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The ARRL Contest Update
February 24, 2016
Editor: Brian Moran, N9ADG


The ARRL DX Phone contest is coming up the weekend of March 5. The conditions for the CW contest (just completed) were pretty darned good, and there will be plenty of DX stations to work. Beforehand, how about checking your microphone and compression levels of your transmit audio, to ensure that it's accomplishing your goals? If you've changed headsets or microphones, if you've changed your shack's acoustics, if you are using higher power than previously, even if you've changed your power supply for your rig, you may need to adjust the microphone gain levels and amount of compression that you're using, to ensure minimum distortion and maximum effectiveness. Some rig manufacturers supply detailed instructions on how to adjust their equipment, while others leave you to fend for yourself. Jim Brown, K9YC, has written an article for the March-April 2016 issue of NCJ entitled, "Clean, Punchy, Competitive Contest Audio Without Splatter," which pretty much sums up everything that you should hope to achieve. Additionally, AB4OJ/VA7OJ has a web page on the general procedure to adjust for more "talk power" if you have a minimum of test equipment -- a power meter and receiver.

February 27, the NAQP RTTY contest, will be a good bet for lots of contest activity; also don't forget that the South Carolina and North Carolina QSO Parties are on consecutive days that weekend.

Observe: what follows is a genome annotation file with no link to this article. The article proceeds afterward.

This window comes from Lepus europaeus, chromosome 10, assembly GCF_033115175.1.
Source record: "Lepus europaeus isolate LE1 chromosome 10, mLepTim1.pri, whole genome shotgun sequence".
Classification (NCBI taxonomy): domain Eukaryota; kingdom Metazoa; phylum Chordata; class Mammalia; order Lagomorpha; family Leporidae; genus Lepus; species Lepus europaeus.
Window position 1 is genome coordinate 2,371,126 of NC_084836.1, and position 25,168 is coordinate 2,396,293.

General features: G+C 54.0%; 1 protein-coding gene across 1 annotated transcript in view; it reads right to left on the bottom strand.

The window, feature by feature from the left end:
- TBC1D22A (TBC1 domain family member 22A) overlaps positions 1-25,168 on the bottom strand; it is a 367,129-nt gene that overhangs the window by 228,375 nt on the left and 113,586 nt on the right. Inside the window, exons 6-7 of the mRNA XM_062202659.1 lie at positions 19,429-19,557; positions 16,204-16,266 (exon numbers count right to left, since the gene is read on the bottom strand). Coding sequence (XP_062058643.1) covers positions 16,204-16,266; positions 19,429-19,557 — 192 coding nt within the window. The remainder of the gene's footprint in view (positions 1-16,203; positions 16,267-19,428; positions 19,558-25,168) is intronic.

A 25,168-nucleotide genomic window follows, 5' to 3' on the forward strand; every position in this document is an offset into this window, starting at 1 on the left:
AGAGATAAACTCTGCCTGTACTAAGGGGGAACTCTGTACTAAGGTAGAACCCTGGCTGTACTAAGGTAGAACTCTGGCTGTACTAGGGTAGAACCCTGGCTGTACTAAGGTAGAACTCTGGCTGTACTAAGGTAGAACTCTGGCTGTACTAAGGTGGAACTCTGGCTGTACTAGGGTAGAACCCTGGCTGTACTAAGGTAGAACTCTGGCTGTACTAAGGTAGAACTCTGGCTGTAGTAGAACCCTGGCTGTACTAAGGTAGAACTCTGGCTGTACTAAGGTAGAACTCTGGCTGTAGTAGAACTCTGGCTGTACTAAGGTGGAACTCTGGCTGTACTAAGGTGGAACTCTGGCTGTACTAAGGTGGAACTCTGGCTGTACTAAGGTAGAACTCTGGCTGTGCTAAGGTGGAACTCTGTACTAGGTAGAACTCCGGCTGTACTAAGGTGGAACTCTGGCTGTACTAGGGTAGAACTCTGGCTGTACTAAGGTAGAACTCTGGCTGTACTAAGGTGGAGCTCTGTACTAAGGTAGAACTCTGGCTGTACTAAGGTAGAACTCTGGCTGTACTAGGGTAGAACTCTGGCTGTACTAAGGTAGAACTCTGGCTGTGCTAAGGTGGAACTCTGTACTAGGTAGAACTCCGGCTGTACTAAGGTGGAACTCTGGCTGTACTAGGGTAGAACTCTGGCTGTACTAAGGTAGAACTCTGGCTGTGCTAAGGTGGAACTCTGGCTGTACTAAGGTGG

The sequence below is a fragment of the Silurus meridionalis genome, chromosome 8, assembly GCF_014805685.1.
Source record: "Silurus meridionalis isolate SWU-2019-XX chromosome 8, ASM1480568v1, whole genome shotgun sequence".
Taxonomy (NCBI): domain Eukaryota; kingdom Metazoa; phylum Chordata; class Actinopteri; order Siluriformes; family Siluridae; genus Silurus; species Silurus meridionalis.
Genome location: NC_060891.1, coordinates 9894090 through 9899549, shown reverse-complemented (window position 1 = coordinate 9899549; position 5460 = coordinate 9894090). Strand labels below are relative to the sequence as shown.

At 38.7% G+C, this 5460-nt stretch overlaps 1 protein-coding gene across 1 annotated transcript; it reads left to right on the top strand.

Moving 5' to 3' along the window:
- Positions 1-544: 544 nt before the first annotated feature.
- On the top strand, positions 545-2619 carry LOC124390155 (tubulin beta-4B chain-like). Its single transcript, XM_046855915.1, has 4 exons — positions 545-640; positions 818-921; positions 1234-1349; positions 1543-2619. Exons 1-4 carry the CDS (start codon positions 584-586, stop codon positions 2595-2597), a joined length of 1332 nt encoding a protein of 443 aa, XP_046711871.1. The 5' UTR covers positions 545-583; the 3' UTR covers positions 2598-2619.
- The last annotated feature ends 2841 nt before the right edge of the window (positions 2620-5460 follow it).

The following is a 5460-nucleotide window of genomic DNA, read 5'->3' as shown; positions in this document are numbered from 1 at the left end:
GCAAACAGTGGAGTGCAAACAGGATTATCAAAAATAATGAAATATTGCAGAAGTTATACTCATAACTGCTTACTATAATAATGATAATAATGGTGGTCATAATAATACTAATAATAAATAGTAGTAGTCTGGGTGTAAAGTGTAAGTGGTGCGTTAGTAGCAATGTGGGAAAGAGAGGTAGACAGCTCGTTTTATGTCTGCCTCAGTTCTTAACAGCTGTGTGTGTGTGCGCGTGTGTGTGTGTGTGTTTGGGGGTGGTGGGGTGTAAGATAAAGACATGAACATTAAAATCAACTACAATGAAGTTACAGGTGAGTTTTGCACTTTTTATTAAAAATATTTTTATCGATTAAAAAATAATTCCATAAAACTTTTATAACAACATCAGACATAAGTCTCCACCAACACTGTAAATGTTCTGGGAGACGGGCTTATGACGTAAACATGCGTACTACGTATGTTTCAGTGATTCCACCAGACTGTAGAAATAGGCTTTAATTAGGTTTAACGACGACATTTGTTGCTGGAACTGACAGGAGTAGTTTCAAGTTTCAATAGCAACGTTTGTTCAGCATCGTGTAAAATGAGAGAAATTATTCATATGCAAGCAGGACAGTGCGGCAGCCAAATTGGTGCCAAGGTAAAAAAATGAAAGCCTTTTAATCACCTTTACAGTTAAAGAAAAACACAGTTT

Idaho QSO Party Participants: The "Contest Corral -- March 2016" in the March issue of QST contains an incorrect Sponsors Website listing for the Idaho QSO Party. The correct listing is

"High Performance RX Antennas for a Small Lot" by Jose "JC" Carlos, N4IS, will be the topic of a webinar sponsored by the World Wide Radio Operators Foundation. "JC will look at basic concepts of RX antennas and share his experiences with low band RX antennas on a small lot, including the Waller Flag." Date/Time: March 3, 9 PM EST (March 4 - 0200 UTC). Registration is required. (Ken, K4ZW)


Complete information for all contests follows the "Conversation" section

February 25

February 26

February 27

February 28

March 1

March 2

March 3

March 4

March 5

March 6

March 7

March 8

March 9


Here's a fun and perhaps apocryphal story from some years ago of a surplus 6H6 being used for a critical system on a naval destroyer.

You may recall that in August, 2015, the FCC proposed a rule that would compel manufacturers of Wi-Fi hardware to "demonstrate that the device contains security features to prevent the loading of software that would allow the radio to operate in violation of the Commission's rules." There are a number of Amateur Radio projects like HSMM-Mesh that take advantage of off-the-shelf Wi-Fi hardware in combination with project-specific firmware loaded on that hardware. At the time of the proposed ruling, there was speculation that the ruling could lead to manufacturers disallowing independent firmware usage so that they would satisfy the rules, resulting in a chilling effect for any projects that used independent firmware. The FCC later clarified what it meant, due to a large amount of feedback.